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As far as high temperature battery degradation is concerned, I'll probably have some of the best data to report on the 38 Ioniq, since the location that I live is very hot. Even in my garage during the summer, the temperature is usually > 100 F from afternoon on to the night. To help this, I always try to park with battery < 60% SoC.
 

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I have a 2020 38kw Ioniq.
and have had a startling depreciation in my battery range. This is going by what the screen tells me. As I don't often charge my car to 100%. When I did yesterday I got rather a shock. When new at 100% my display said I could go 400km now it tells me 272km !!! the car is 6 months old and has done 21000km. I thought at first that the heater was on but it wasn't.
 

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The screen tells you an estimate based on recent driving. It's just a guess (that's why it's often called GOM or guess-o-meter), and doesn't indicate any absolute value based on battery health. E.g. if you do some highway driving, it will display less than slow urban driving. GOM of 270 km sounds quite normal to me.
 

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I have a 2020 38kw Ioniq.
and have had a startling depreciation in my battery range. This is going by what the screen tells me. As I don't often charge my car to 100%. When I did yesterday I got rather a shock. When new at 100% my display said I could go 400km now it tells me 272km !!! the car is 6 months old and has done 21000km. I thought at first that the heater was on but it wasn't.
Don't judge by the screen. As another user said, it was only an estimation based on recent driving. If you want to see the actual state of your battery, you have to bring it to an official car sevice. Most likely it is 100%. In the unlikely case if there is an issue, you still have the guarantee.
 

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@sarahbower1 272km = ~170 miles. That's about what I was seeing on my GOM during the winter here (UK). It has gone up to ~200 miles in warmer weather. I doubt it would go that far, though, if I hit the motorway and drive at 70mph (110km/h) constantly.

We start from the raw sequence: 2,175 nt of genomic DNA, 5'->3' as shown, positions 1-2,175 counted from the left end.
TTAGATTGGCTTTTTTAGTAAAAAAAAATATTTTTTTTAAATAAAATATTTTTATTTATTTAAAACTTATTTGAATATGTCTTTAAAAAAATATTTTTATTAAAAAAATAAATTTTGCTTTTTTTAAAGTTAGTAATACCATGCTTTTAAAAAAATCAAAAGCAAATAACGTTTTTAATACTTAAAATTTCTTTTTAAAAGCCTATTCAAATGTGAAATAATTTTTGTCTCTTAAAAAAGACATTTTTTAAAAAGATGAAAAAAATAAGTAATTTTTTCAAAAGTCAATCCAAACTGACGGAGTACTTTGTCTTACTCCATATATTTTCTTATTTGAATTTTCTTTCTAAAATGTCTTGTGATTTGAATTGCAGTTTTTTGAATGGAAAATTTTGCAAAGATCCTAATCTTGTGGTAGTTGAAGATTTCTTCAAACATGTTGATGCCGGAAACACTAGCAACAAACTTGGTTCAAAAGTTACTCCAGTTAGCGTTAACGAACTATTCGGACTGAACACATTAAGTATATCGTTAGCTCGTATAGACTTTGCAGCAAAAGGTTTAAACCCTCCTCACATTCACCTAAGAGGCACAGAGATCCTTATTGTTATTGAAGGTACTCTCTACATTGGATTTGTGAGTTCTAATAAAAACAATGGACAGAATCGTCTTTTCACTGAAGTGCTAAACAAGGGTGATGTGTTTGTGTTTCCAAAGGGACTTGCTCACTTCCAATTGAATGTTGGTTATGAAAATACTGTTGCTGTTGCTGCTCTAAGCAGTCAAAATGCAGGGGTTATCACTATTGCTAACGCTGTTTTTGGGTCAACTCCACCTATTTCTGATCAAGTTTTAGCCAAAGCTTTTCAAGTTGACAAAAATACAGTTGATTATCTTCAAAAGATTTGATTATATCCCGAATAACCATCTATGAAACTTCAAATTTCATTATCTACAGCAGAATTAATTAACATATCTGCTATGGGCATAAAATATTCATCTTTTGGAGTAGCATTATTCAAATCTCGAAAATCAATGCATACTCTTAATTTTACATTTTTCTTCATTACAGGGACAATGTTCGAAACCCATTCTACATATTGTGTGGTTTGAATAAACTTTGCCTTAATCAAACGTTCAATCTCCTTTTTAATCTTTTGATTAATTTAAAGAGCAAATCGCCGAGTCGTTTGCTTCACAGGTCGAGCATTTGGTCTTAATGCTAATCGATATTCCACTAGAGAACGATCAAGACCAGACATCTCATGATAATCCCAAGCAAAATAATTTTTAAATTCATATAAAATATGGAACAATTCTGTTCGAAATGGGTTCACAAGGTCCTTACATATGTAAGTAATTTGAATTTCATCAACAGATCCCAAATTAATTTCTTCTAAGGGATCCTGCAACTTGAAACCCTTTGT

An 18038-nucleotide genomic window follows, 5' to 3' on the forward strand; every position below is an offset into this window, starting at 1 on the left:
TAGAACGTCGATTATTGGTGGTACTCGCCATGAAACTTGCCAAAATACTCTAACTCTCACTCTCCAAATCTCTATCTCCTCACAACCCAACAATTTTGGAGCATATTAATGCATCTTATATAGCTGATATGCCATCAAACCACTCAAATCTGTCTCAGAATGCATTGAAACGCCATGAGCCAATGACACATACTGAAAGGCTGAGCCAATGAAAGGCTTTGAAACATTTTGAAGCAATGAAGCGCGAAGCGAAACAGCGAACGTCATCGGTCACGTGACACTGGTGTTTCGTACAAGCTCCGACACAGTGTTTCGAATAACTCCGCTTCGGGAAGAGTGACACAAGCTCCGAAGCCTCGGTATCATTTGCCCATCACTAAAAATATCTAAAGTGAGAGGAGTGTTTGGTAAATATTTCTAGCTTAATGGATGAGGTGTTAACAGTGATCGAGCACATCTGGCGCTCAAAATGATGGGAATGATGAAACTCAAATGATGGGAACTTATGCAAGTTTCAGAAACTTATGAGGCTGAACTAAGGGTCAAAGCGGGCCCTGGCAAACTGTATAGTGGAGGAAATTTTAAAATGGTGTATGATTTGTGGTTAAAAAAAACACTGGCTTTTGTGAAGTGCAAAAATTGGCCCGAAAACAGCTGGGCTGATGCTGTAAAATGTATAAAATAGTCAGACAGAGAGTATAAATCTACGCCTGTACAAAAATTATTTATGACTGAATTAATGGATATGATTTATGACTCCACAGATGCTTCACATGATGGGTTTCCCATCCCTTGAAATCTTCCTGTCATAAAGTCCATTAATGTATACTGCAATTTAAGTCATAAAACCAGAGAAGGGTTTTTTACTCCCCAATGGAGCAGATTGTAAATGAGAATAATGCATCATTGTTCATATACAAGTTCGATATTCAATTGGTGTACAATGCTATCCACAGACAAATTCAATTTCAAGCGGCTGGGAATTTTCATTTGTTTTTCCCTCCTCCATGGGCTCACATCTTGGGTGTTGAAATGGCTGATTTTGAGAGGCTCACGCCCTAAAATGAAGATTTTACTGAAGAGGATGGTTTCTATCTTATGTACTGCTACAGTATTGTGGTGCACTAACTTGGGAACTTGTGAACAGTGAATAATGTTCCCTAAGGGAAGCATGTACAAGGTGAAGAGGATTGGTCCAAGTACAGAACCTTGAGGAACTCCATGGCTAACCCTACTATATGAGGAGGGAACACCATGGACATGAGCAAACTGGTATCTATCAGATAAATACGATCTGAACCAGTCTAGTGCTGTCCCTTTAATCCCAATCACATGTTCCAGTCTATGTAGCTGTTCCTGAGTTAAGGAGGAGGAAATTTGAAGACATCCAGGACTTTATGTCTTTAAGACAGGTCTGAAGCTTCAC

And, yes, to confirm, the GOM calculates based on state of charge plus average power use over recent driving - and that will depend on driving style and speeds (which in turn depends on types of road) PLUS ambient temperature. Expect it to go up after a spell of more gentle driving and/or higher temperatures - but I honestly wouldn't expect you to see 400km (=250 miles).
 

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The degradation on my Ioniq EV 2016 after about 78000km seem to be 3.7%

The way to calculate it was to charge the battery to 100%, and then drive it to 0% while periodically recording the CED and CEC values using the Torque. Then it is easy to see the relation between the percentage shown by the car, and the actual energy that went from and to the battery.

From the numbers it can be seen that the degradation started after passing about 20%, where about 15% less of the energy was stored in the battery compare to the SoC >20%. Also it unfortunately seems that BMS does not know or does not account for this degradation when calculating the range. So you might see your original range as if the car was new, while it is actually not there. The exact numbers where:

Percentages: Real energy/Calculated from % energy:
100%-78% 1.0
78%-56% 1.02
56%-36% 0.95
36%-19% 1.0
19%-2% 0.85
2%-0% 0.71

and the outside temperature was between 14 and 20 degrees C